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Old 10-15-2018, 05:18 AM
 
983 posts, read 392,379 times
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I watched the coach for the Eagles go for 2 after scoring a TD, when he was down by 14 (Vikings game a couple of weeks ago). On Saturday night, the Colorado coach did the same vs USC. I scratched my head and wondered if these guys had ever taken a math class, but I apparently was the one who had no idea....


https://predictivefootball.com/late-...r-a-touchdown/
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Old 10-18-2018, 11:21 PM
 
Location: Trumbull/Danbury
6,555 posts, read 4,512,641 times
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Quote:
Originally Posted by JJonesIII View Post
I watched the coach for the Eagles go for 2 after scoring a TD, when he was down by 14 (Vikings game a couple of weeks ago). On Saturday night, the Colorado coach did the same vs USC. I scratched my head and wondered if these guys had ever taken a math class, but I apparently was the one who had no idea....


https://predictivefootball.com/late-...r-a-touchdown/
Good post! Another thing that doesn't talked about often, but I love to bring up is if you are up 1 and score a touchdown, inside of 5 minutes, why not go for 2?? Getting the touchdown brings you to up 7, so even if you miss the 2 point conversion you can't lose on the ensuing drive, unless the opposing coach goes for 2, and at best case scenario you put yourself up 2 possessions. I've seen way to many games the last couple of seasons where the team in that scenario scores a touchdown, kicks the extra point, the opponent marches down the field and ties the game with a 2 point conversion and than wins in overtime/at end of regulation. I wonder how many of those losses would've been wins if the coach doesn't get conservative and thinks outside the box??

I can't wait until some year in week 17 where team X is playing team Y, team X is in the playoffs if they win, and eliminated if they lose. Team X is up 1 with the ball at their own 40 yard line at the 2 minute warning and team Y has all 3 timeouts, Team X running back breaks 6 tackles and scores a 60 yard touchdown. The coach can go for the jugular after seeing how much team Y is demoralized, but plays conservative kicks the extra point. Team Y marches down the field, scores a TD, converts the 2 point conversion, wins the coin toss, gets the ball first, marches down the field for another touchdown to end the game. Everyone would talk about the 2 TD drives, but the big play would be NOT going for 2 which would have pretty much put the game and playoff bid on ice.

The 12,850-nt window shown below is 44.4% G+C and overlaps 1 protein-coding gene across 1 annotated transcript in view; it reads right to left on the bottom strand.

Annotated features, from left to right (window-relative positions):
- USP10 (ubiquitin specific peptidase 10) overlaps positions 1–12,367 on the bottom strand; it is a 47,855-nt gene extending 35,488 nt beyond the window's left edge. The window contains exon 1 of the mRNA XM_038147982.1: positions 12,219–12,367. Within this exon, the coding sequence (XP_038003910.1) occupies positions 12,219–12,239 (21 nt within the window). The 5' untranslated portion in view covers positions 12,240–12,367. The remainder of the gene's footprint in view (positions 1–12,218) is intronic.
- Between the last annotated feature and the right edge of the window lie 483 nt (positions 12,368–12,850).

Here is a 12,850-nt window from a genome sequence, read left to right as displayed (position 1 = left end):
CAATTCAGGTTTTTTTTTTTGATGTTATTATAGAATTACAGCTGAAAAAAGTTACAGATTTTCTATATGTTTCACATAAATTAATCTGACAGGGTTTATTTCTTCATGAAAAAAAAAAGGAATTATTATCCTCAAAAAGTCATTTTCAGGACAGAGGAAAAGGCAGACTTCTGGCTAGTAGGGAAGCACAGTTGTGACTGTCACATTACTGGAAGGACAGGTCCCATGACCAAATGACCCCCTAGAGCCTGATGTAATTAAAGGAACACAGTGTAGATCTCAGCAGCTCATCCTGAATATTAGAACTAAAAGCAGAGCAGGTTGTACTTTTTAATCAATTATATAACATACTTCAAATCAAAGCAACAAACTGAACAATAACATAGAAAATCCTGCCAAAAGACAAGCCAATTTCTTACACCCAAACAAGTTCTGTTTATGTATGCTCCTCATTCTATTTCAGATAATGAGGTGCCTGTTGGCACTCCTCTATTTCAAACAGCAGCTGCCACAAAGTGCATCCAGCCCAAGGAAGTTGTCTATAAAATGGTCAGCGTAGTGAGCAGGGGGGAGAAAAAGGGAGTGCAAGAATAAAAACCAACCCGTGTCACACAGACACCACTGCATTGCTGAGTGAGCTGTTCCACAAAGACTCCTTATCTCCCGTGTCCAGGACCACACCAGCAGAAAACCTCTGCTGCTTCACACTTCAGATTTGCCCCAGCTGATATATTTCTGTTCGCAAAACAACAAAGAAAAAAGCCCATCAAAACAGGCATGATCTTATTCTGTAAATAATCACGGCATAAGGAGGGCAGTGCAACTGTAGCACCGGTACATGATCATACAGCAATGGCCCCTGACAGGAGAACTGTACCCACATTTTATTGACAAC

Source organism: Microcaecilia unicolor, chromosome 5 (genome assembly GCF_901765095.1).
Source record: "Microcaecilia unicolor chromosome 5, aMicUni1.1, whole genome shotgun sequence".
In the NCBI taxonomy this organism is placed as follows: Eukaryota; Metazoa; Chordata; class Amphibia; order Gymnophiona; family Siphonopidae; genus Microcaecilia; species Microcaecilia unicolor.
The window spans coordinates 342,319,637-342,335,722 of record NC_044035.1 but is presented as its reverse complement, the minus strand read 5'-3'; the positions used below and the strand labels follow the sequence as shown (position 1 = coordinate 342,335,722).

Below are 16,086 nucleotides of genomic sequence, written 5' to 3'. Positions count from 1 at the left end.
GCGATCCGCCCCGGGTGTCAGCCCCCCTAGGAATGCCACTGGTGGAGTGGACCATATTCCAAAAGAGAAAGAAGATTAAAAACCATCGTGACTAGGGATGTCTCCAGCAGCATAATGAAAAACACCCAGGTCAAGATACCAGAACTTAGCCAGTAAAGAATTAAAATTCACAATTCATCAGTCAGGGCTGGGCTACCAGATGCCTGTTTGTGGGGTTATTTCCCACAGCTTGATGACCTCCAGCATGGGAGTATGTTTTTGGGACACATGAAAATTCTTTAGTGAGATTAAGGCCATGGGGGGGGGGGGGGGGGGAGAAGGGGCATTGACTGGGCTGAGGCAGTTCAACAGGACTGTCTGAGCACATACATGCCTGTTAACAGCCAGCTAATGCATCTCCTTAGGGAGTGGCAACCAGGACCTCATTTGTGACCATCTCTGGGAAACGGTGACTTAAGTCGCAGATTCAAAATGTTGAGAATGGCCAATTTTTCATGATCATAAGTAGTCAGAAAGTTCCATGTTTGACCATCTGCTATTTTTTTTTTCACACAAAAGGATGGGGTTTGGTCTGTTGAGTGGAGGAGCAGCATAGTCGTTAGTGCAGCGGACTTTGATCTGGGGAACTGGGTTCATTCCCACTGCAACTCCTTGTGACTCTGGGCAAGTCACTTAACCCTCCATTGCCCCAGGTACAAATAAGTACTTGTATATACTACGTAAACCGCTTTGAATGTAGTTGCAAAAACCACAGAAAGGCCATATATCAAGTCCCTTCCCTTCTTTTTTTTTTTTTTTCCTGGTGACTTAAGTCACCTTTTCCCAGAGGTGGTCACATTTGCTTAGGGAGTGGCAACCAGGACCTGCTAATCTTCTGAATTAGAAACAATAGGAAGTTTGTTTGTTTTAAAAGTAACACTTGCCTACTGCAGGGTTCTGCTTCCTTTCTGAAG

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Old 10-19-2018, 06:53 AM
 
929 posts, read 298,715 times
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I recall when they first had the 2-point rule, and these coaches were incredibly naive. They did nothing but use a chart, like John Madden did as well when giving his so-called "analysis" from the broadcast booth. Early 2nd quarter, 14-3 game. The trailing team scores a TD to make it 14-9. Chart tells them to go for 2, so you go for 2. No foresight what so ever and almost inevitably it seemed, you wound up not converting and chasing points the rest of the game, often times losing because of not kicking the nearly automatic extra point (closer distance back then), or not being in position to kick a field goal and having to go for it on 4th down to catch up at the end of games.

To this day I find it incredibly stupid as well to be down 15, score a TD late to get within 9, and not go for two right away to at least know there and then how many possessions you need to try and catch up. In the case of being down 14, I never considered what is brought up in the article. It is an interesting breakdown and generally quantifies exactly why it is the right move. I would have liked to have seen the metrics used and see how they shifted as well before the extra point was moved further back. That would certainly change the probabilities, so I wouldn't necessarily think coaches were wrong to go for one before the last five years or so. I also think variables such as weather and who your quarterback is versus the opposing quarterback have to play a role in a coach's decision. With the OT rules as they are, a team won't get to possess the football if the opposition can score a TD on its first drive, or if they do first possess it and fail to score a TD, the game continues with minimal time remaining generally thanks to the shortened 10-minute overtimes: in other words, a must situation for the offense seems to work much more in the favor when you have Brees, Rodgers, or Brady on your team.
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